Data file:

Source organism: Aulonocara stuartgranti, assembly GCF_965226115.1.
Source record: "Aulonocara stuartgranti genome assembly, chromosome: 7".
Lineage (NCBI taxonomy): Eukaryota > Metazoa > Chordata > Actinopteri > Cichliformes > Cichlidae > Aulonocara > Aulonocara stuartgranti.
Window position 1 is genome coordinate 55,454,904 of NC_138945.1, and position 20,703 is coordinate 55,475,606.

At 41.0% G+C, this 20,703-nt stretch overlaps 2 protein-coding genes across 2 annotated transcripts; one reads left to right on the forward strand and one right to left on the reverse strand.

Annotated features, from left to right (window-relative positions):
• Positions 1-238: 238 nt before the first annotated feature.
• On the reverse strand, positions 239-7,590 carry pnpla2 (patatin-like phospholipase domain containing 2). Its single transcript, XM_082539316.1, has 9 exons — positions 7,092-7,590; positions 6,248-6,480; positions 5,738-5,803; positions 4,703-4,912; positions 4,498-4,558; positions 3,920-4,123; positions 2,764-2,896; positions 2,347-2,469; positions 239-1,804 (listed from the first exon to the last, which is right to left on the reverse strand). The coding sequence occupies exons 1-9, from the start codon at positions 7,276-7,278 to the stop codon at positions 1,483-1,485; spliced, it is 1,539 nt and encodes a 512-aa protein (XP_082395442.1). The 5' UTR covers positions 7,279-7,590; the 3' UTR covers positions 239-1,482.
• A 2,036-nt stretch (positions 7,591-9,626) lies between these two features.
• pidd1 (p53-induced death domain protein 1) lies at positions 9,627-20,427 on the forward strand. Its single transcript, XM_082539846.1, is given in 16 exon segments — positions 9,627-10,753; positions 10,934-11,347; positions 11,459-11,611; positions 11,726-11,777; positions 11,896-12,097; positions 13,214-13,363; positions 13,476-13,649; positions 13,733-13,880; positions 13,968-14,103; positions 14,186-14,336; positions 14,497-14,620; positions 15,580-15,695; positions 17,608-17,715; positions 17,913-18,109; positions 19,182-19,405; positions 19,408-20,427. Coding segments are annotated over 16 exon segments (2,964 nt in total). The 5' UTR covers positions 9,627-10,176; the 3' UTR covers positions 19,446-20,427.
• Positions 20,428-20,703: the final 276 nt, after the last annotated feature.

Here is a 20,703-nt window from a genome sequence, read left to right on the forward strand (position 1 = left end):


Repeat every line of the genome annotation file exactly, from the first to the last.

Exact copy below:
Source organism: Aulonocara stuartgranti, assembly GCF_965226115.1.
Source record: "Aulonocara stuartgranti genome assembly, chromosome: 7".
Lineage (NCBI taxonomy): Eukaryota > Metazoa > Chordata > Actinopteri > Cichliformes > Cichlidae > Aulonocara > Aulonocara stuartgranti.
Window position 1 is genome coordinate 55,454,904 of NC_138945.1, and position 20,703 is coordinate 55,475,606.

At 41.0% G+C, this 20,703-nt stretch overlaps 2 protein-coding genes across 2 annotated transcripts; one reads left to right on the forward strand and one right to left on the reverse strand.

Annotated features, from left to right (window-relative positions):
• Positions 1-238: 238 nt before the first annotated feature.
• On the reverse strand, positions 239-7,590 carry pnpla2 (patatin-like phospholipase domain containing 2). Its single transcript, XM_082539316.1, has 9 exons — positions 7,092-7,590; positions 6,248-6,480; positions 5,738-5,803; positions 4,703-4,912; positions 4,498-4,558; positions 3,920-4,123; positions 2,764-2,896; positions 2,347-2,469; positions 239-1,804 (listed from the first exon to the last, which is right to left on the reverse strand). The coding sequence occupies exons 1-9, from the start codon at positions 7,276-7,278 to the stop codon at positions 1,483-1,485; spliced, it is 1,539 nt and encodes a 512-aa protein (XP_082395442.1). The 5' UTR covers positions 7,279-7,590; the 3' UTR covers positions 239-1,482.
• A 2,036-nt stretch (positions 7,591-9,626) lies between these two features.
• pidd1 (p53-induced death domain protein 1) lies at positions 9,627-20,427 on the forward strand. Its single transcript, XM_082539846.1, is given in 16 exon segments — positions 9,627-10,753; positions 10,934-11,347; positions 11,459-11,611; positions 11,726-11,777; positions 11,896-12,097; positions 13,214-13,363; positions 13,476-13,649; positions 13,733-13,880; positions 13,968-14,103; positions 14,186-14,336; positions 14,497-14,620; positions 15,580-15,695; positions 17,608-17,715; positions 17,913-18,109; positions 19,182-19,405; positions 19,408-20,427. Coding segments are annotated over 16 exon segments (2,964 nt in total). The 5' UTR covers positions 9,627-10,176; the 3' UTR covers positions 19,446-20,427.
• Positions 20,428-20,703: the final 276 nt, after the last annotated feature.

Here is a 20,703-nt window from a genome sequence, read left to right on the forward strand (position 1 = left end):